Cisco in the Hot Seat Addressing Alcatel-Lucent’s Core Network Offering
Service provider core networking has been a very difficult market segment for technology providers to penetrate based on its importance to global service providers and because it requires costly, ongoing innovation and investment to meet ever-changing customer requirements. While many vendors have attempted to enter this market – Avici and Caspian Networks come to mind – most have failed. In fact, Alcatel introduced a product in this space in the 2000s with the 7770. It was unsuccessful and ultimately discontinued.
While Cisco continues to be No. 1 in the core, we are not sitting on our hands by any means. In fact, our innovation engine is in high gear, and we are confident that we’ve got the right strategy to lead our customers into the next decade and beyond. Our architectural approach was designed to enable the best delivery of video and mobility by leveraging the network intersection points of the cloud, network, and client.
I just finished an interview on the topic of “Cloud in Manufacturing” with a German machine-building and factory automation magazine. The interview ran an hour longer than scheduled—an indication of the publication’s interest, as well as its lingering doubts about whether cloud services truly can benefit “real manufacturing.”
We discussed an abundance of cloud-related ideas – most pertaining to obvious areas such as web presence in marketing, after-sales application hosting to make field engineers more productive, and collaboration as a service to enable partners and suppliers to work together more effectively on large projects.
The uncharted cloud territory, however, is the area that manufacturers see their “core”: the physical making of things. Can cloud play a role in supply chain management (yes, it can)? Will there be a cloud service for motion control (due to latency and determinism considerations, not yet) and for asset management and MIS applications (yes)? Read More »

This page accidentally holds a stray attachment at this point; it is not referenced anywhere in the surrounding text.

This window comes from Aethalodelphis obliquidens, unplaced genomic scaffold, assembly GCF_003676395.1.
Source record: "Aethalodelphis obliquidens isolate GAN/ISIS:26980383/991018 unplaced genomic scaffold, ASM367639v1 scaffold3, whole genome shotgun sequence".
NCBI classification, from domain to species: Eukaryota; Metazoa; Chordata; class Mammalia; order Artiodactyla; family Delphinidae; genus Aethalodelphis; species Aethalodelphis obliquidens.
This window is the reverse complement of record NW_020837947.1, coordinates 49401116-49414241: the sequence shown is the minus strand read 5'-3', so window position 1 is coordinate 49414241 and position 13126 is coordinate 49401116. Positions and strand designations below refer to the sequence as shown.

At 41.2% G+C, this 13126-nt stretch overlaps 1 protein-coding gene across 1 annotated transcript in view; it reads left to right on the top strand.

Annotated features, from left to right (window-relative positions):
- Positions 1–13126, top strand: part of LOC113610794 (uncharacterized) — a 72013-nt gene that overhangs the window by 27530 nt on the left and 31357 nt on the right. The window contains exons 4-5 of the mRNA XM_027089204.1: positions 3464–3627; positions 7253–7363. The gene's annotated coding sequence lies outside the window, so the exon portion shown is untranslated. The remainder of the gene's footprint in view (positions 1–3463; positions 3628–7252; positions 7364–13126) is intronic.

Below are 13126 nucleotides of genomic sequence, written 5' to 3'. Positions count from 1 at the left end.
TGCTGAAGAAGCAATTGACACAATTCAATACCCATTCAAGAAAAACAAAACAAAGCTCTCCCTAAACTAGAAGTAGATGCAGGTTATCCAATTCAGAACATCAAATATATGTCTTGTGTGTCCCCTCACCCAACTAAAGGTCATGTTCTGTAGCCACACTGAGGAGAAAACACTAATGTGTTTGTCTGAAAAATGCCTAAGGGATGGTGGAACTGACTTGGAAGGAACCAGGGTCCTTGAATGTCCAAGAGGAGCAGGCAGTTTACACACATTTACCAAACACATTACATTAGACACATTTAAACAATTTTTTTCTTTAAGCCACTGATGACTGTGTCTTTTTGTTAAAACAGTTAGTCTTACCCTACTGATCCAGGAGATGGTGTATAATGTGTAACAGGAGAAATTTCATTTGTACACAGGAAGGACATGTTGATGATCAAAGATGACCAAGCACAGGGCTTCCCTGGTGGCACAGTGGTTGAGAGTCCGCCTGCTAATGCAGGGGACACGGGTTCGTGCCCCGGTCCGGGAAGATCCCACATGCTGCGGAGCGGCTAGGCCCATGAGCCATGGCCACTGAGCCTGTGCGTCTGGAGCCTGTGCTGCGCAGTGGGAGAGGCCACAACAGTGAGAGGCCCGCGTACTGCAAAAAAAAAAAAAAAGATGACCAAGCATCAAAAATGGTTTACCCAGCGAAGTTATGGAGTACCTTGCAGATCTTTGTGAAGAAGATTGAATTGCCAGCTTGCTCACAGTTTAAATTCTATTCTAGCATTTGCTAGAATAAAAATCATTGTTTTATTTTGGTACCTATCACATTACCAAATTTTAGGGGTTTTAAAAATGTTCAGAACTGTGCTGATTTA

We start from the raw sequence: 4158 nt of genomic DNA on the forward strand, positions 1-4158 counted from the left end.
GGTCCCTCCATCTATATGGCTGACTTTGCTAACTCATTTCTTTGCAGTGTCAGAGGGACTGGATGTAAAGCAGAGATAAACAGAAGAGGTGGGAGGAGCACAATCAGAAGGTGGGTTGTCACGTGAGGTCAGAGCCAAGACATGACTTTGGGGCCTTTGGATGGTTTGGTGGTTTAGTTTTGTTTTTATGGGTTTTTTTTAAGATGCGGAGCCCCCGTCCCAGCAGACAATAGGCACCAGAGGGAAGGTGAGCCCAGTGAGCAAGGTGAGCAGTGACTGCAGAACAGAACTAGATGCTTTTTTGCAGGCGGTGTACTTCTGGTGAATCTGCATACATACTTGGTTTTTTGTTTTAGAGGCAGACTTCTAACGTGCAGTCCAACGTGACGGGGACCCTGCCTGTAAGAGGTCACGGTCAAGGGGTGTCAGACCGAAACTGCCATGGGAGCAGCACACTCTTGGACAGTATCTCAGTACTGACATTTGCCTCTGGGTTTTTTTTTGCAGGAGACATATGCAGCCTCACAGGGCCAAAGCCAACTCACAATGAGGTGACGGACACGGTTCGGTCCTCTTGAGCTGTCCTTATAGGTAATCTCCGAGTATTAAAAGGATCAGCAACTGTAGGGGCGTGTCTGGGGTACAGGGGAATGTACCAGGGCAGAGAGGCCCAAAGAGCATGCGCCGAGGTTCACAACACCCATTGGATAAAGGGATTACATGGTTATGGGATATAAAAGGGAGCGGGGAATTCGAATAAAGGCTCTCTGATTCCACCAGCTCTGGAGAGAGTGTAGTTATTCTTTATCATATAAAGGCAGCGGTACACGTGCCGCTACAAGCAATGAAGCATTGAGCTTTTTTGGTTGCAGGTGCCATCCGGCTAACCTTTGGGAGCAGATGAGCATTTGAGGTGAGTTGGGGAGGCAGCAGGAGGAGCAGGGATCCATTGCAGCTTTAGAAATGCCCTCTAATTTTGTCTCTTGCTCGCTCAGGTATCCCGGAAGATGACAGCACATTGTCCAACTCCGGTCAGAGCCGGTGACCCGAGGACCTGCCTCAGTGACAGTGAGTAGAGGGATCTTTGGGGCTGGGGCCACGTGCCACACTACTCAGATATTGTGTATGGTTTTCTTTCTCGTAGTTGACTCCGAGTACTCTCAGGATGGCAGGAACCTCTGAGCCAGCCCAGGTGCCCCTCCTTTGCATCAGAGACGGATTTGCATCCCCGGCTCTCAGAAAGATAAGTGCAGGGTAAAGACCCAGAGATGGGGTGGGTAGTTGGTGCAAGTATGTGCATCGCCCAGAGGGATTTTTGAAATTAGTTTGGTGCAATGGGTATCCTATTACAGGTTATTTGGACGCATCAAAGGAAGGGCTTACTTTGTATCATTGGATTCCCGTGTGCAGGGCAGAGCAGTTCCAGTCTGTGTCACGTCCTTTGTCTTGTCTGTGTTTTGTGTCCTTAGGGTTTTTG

Previously I wrote about how we’d won the “Best Carrier Ethernet Aggregation Product” award with the Cisco ASR 9000 System at Carrier Ethernet World Congress in Amsterdam. This momentum continues on the other side of the globe where Alex Zinin, our Chief Technology Officer for Asia Pacific theatre recently accepted several awards at the annual Telecom Asia Readers Choice Awards 2011: Read More »
We’ve just formally kicked off our new fiscal year and, last week, we completed our annual global sales meeting where John Chambers, Rob Lloyd, and the Cisco leadership team charged up our sales organization around the Next Cisco.
So what does the Next Cisco mean to our partners?
One message that I want you to hear loud and clear is that partners are, and will continue to be, an integral part of our strategy.
Here in the United States, many kids are beginning a new school year, so I thought I a quick math lesson would help me illustrate the value partners bring and what’s happening here at Cisco.
Watch this short video for my math lesson to help you better understand what’s changing, what’s not, and how Cisco, along with our partners, adds up to success.
Keep reading for more details on my math lesson. Read More »
Following the announcement of the ASR 9000 System last month, it was not too surprising that one of the most popular demos at Cisco Live in Las Vegas was the Service Provider IP NGN pod. For this event we had a setup which included 100GE interfaces connected between an ASR 9000 (edge) and a CRS-3 (core). Ultimately over the course of the show we totaled over one thousand 100GE customer engagements, and nearly 200 ASR 9000 Test Drive (better known as “Robot Arm”) demonstrations.
Capability to support 100GE is something that we see consistently in customer RFPs, even if they intend to deploy 10GE initially. It’s all about investment protection while (in some cases) they wait for the cost of 100G to be more competitive with using multiple 10GE links. Given the cost of 100 Gbps pluggable optics, it’s amazing to hold in your hands something so small and plain that sells for the cost of a luxury car.
Also a hit was the award winning Cisco ASR 9000 Test Drive, about which I’ve blogged before. This of course was physically located in San Jose, and streamed to Cisco Live while being controlled on the show floor by the users. (A true, but little known fact – the inspiration for the Test Drive came from toy heat engine known as the “drinking bird”. We liked the idea that the IOS XR-enabled ASR 9000 keeps running much like a perpetual motion machine).